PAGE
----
Abu Dhabi tried to get Aldar off Mubadala books

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The headquarters of Aldar Properties in Abu Dhabi (Credit: Bloomberg News)

The headquarters of Aldar Properties in Abu Dhabi (Credit: Bloomberg News)

Abu Dhabi has held talks to offload all or part of a 49 percent government stake in struggling Aldar Properties in an attempt to stop its falling asset value from dragging down state investment fund Mubadala.

According to two sources familiar with the discussions, the talks have been held at the highest levels of government for the last few months. They centre on identifying an existing buyer or setting up a new holding group that could take up the stake.

The sources would not say whether the talks were still ongoing or had stalled, but they said recent discussions revolved around shifting the Aldar stake to an Abu Dhabi-based bank through a swap deal.

Mubadala, which made a loss in 2010 and in the first 2011, would provide an equity bridge loan to the bank for taking up the assets, said one of the sources, both of whom spoke on condition of anonymity.

A spokesman at Mubadala, which has stakes in General Electric and private equity firm Carlyle, denied that such discussions had taken place.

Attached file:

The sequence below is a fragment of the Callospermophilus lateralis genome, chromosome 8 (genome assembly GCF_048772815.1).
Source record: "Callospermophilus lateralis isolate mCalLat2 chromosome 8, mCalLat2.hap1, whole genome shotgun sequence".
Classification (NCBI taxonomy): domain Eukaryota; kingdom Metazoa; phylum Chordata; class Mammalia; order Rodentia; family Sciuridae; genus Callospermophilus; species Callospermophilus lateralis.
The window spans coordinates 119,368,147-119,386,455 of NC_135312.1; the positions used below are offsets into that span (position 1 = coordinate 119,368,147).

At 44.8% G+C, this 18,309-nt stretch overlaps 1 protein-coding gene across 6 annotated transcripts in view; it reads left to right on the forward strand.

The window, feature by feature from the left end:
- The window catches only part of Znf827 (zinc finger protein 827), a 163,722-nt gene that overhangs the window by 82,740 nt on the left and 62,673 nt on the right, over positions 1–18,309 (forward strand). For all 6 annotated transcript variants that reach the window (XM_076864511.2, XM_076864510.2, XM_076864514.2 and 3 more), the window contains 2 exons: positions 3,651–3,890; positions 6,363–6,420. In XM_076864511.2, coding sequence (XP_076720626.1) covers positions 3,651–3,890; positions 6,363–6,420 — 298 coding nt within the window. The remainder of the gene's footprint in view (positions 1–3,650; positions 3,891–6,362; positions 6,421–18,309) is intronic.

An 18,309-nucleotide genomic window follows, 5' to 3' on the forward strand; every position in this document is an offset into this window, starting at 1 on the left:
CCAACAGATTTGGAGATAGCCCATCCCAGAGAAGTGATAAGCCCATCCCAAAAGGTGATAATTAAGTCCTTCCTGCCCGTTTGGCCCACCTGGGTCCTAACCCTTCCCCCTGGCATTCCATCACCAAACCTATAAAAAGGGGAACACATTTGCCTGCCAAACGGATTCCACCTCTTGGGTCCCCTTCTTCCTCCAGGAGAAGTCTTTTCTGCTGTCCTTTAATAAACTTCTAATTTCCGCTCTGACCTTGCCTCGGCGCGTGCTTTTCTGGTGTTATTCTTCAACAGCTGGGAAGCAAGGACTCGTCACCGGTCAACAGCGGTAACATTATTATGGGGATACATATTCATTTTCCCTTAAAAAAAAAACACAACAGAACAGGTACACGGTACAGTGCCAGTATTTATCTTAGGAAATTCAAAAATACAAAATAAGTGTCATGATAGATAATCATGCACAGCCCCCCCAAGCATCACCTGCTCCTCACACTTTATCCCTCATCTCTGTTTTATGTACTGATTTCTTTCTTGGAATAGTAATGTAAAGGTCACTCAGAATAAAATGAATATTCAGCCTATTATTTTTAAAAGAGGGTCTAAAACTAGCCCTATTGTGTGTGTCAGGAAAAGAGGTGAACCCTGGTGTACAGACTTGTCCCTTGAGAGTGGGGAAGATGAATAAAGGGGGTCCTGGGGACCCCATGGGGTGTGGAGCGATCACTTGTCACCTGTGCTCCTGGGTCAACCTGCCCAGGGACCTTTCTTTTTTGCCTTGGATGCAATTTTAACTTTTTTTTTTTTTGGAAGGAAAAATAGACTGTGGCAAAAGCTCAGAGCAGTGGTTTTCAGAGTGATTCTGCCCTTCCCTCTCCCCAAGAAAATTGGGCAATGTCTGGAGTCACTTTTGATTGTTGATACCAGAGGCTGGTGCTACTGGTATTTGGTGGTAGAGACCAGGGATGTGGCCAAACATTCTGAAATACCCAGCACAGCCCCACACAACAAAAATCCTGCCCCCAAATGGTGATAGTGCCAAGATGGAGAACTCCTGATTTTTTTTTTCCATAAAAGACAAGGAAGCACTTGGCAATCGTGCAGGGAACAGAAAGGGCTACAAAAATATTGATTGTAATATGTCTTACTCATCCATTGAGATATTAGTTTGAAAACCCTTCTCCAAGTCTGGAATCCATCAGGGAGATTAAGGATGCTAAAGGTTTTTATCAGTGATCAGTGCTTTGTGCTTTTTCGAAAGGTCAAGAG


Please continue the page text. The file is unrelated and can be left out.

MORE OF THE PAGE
The Abu Dhabi government has given Aldar nearly $10bn bailout funds, almost equivalent to the amount it extended to neighbouring emirate Dubai at the height of its 2009 debt crisis.

While Dubai's crisis came as a shock to global markets, the Abu Dhabi reckoning has been a more gradual and incremental process as real estate values continue to slide in the emirate.

Mubadala, with assets worth around $46bn, also played a key role in Aldar's bailout by subscribing to a $2.8bn bond issued by the developer last March.

Separating Aldar away from Mubadala would improve the state fund's ability to tap capital markets, but finding a place to put Aldar has not been easy.

"Until now, there has been a lot of pushback from other entities to take up the stake," said an Abu Dhabi-based source familiar with negotiations, adding that Aldar was an entity that "no one wants to parent".

The Aldar stake is held in Mubadala's Real Estate & Hospitality arm which manages assets worth AED12.36bn ($3.4bn) spanning 17,000 sq m, according its 2010 annual report. Latest figures were unavailable.

Mubadala converted a portion of its Aldar bonds to equity in December, taking its stake to 49 percent. Full conversion could eventually raise Mubadala's stake to 60 percent.

The investment fund also helped Abu Dhabi-based district cooling firm Tabreed seal a restructuring deal with creditors last year.

Across the oil-rich state, which accounts for more than half of the United Arab Emirates economy, government-backed real estate, commercial and tourism projects, many conceived during the boom years of 2003-2008, are under review and in some cases being delayed or put on hold.

Although it fared better than neighbouring emirate Dubai which saw a collapse in its property market and the restructuring of its flagship firm Dubai World, Abu Dhabi is facing challenges now as a huge supply of high-end homes are expected to enter the market.

Property prices in Abu Dhabi are expected to fall another 14 percent from here, or 60 percent from their peak, a poll showed.

Late in 2010, Mubadala put on hold planned construction of a stadium in Abu Dhabi with capacity for some 50,000 people, citing "proprietary decisions of the government".